How to build a Wordle clone with Bubble - part 1
Wordle is a deceptively simple word game, which was built using code. Here is how I'm building a clone using NoCode tool Bubble.io
Disclaimer: this tutorial is for educational purposes. i.e New York Times, don’t sue me :)
Wordle came to fame in late 2021, as a word game where a 5 letter word needs to be guessed. You have only 6 attempts, with correct letters being marked in one colour, and correctly placed letters in another. The same one word is available per day to be guessed at, for the entire user base. I’ve played it a bunch of times as a welcome distraction from covid doom-scrolling, and I wondered if it could be built with Bubble.
Typing this sentence now, I only am 95% sure it can be done, and I’m not entirely sure how to approach different parts of it just yet, but I’ll give it a good go, and write it up so you can learn along with me. I figure that 95% confident is as good as you get with computers.
In addition I’ll be using the beta Bubble responsive engine, so it will be a good road test all round. I expect there will be a lot to cover, so this tutorial might be spread across 2 or 3 newsletter articles. This one will focus on the UI layout.
right.. let’s get into it.
Wordle is a web app, i.e it’s a website hosted on webservers somewhere and runs in your browser. It’s responsive, which means the layout is good looking and functional on all common screen dimensions. It has a basic header, a guesses grid, and a keyboard control. Simple.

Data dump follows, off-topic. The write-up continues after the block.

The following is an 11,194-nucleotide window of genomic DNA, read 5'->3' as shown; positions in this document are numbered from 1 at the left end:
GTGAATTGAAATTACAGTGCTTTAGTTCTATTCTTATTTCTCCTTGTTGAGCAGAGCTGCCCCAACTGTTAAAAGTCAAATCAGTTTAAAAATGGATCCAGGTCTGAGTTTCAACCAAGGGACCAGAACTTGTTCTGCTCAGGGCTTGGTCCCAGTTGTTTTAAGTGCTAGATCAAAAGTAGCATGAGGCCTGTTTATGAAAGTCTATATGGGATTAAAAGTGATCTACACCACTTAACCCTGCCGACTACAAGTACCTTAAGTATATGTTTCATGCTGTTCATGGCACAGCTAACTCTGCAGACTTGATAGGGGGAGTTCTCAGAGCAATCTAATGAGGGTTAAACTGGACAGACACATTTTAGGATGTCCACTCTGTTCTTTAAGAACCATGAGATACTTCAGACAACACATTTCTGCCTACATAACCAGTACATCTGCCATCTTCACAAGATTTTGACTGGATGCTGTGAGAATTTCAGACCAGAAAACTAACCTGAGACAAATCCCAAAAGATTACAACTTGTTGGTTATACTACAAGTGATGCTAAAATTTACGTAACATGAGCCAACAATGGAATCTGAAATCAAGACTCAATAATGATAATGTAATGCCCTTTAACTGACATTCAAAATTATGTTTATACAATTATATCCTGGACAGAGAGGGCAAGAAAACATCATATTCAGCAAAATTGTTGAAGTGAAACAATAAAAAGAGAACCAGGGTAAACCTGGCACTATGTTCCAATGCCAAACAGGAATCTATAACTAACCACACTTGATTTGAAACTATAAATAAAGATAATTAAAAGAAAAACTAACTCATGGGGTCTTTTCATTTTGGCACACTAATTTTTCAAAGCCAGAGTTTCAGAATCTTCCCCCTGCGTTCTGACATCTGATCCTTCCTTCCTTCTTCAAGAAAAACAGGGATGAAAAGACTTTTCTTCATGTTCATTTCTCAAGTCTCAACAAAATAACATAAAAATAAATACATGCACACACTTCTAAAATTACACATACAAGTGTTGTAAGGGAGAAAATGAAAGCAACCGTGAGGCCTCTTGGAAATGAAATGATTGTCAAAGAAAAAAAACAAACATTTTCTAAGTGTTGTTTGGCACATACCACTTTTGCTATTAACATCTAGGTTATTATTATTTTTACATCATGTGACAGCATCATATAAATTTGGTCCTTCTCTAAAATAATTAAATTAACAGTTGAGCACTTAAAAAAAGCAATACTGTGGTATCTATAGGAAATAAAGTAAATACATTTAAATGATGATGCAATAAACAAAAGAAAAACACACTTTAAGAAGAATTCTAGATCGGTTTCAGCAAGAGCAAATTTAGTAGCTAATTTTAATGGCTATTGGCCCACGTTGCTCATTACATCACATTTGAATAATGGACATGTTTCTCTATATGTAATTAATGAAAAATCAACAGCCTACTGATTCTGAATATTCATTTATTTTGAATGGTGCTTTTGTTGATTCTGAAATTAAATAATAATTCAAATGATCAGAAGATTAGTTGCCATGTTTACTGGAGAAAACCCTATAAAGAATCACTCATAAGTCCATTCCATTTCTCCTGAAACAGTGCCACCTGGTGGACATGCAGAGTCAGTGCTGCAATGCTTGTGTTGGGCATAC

Let’s start up a new project in Bubble and call it wordle-clone.
Since the new responsive engine is in beta stage, we need to actively choose to use it in a new Bubble project. This is done by clicking ‘Upgrade responsive [beta] in the Responsive Tab:
or in the properties dialogue of the page:
Page Layout and Dimensions
As per the great advice from Buildcamp we should choose a page Width of 1280. I’m also choosing the Height as 950 for now.. we can always tweak this later if needed.
Ok, so far so good. We have a new blank canvas. Looking back at the Wordle sample image, the app is basically 3 sections.. a top bit [the header], the middle bit [where the guesses go], and a bottom bit [the keyboard].
Since it has this is basically a top-middle-bottom structure, I’m choosing Column as the primary type for this page.
We can specify a Container layout for the page.. and I’m choosing Column.
Yes, I’m a New Zealander, I spell colour like this :)
So, Wordle has a default light theme, which is happens to be exactly white, as this is the Chrome Extension ‘Color Eyedropper’ tells me
So on the appearance tab of the page properties, we want to remove any preset style and choose this